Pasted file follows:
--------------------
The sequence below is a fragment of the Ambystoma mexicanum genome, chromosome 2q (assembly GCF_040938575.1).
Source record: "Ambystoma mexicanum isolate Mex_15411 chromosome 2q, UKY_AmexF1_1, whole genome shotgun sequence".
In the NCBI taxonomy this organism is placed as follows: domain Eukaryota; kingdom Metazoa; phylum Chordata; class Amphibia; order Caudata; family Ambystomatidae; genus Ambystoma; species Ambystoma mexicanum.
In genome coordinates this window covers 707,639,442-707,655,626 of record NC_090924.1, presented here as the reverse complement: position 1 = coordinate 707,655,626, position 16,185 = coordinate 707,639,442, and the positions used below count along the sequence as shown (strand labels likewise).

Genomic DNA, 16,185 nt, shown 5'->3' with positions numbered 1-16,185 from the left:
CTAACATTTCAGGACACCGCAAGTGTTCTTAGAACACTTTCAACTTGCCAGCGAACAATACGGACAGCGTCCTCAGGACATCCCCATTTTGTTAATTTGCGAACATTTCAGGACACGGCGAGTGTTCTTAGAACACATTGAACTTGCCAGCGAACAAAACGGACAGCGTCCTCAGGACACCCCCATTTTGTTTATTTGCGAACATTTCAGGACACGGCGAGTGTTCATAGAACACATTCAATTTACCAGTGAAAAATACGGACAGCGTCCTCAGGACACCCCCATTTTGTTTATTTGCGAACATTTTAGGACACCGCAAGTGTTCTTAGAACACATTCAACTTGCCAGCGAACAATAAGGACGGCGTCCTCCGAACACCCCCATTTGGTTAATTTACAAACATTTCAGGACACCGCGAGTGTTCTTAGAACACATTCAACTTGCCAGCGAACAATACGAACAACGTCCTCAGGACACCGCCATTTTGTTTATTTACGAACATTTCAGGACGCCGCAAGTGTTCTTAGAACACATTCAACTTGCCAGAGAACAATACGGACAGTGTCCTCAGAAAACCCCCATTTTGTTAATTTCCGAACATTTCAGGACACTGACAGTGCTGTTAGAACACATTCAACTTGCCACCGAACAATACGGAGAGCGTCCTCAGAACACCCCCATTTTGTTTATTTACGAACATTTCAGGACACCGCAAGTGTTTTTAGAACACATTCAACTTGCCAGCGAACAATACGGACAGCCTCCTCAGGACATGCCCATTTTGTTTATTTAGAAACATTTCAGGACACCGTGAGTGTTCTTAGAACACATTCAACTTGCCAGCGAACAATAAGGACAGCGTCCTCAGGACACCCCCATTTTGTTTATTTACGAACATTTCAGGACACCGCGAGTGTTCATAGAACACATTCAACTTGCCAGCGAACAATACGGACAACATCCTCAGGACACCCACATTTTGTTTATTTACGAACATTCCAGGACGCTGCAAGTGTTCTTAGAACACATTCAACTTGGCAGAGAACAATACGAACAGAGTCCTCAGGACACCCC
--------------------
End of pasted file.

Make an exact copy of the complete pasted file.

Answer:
The sequence below is a fragment of the Ambystoma mexicanum genome, chromosome 2q (assembly GCF_040938575.1).
Source record: "Ambystoma mexicanum isolate Mex_15411 chromosome 2q, UKY_AmexF1_1, whole genome shotgun sequence".
In the NCBI taxonomy this organism is placed as follows: domain Eukaryota; kingdom Metazoa; phylum Chordata; class Amphibia; order Caudata; family Ambystomatidae; genus Ambystoma; species Ambystoma mexicanum.
In genome coordinates this window covers 707,639,442-707,655,626 of record NC_090924.1, presented here as the reverse complement: position 1 = coordinate 707,655,626, position 16,185 = coordinate 707,639,442, and the positions used below count along the sequence as shown (strand labels likewise).

Genomic DNA, 16,185 nt, shown 5'->3' with positions numbered 1-16,185 from the left:
CTAACATTTCAGGACACCGCAAGTGTTCTTAGAACACTTTCAACTTGCCAGCGAACAATACGGACAGCGTCCTCAGGACATCCCCATTTTGTTAATTTGCGAACATTTCAGGACACGGCGAGTGTTCTTAGAACACATTGAACTTGCCAGCGAACAAAACGGACAGCGTCCTCAGGACACCCCCATTTTGTTTATTTGCGAACATTTCAGGACACGGCGAGTGTTCATAGAACACATTCAATTTACCAGTGAAAAATACGGACAGCGTCCTCAGGACACCCCCATTTTGTTTATTTGCGAACATTTTAGGACACCGCAAGTGTTCTTAGAACACATTCAACTTGCCAGCGAACAATAAGGACGGCGTCCTCCGAACACCCCCATTTGGTTAATTTACAAACATTTCAGGACACCGCGAGTGTTCTTAGAACACATTCAACTTGCCAGCGAACAATACGAACAACGTCCTCAGGACACCGCCATTTTGTTTATTTACGAACATTTCAGGACGCCGCAAGTGTTCTTAGAACACATTCAACTTGCCAGAGAACAATACGGACAGTGTCCTCAGAAAACCCCCATTTTGTTAATTTCCGAACATTTCAGGACACTGACAGTGCTGTTAGAACACATTCAACTTGCCACCGAACAATACGGAGAGCGTCCTCAGAACACCCCCATTTTGTTTATTTACGAACATTTCAGGACACCGCAAGTGTTTTTAGAACACATTCAACTTGCCAGCGAACAATACGGACAGCCTCCTCAGGACATGCCCATTTTGTTTATTTAGAAACATTTCAGGACACCGTGAGTGTTCTTAGAACACATTCAACTTGCCAGCGAACAATAAGGACAGCGTCCTCAGGACACCCCCATTTTGTTTATTTACGAACATTTCAGGACACCGCGAGTGTTCATAGAACACATTCAACTTGCCAGCGAACAATACGGACAACATCCTCAGGACACCCACATTTTGTTTATTTACGAACATTCCAGGACGCTGCAAGTGTTCTTAGAACACATTCAACTTGGCAGAGAACAATACGAACAGAGTCCTCAGGACACCCC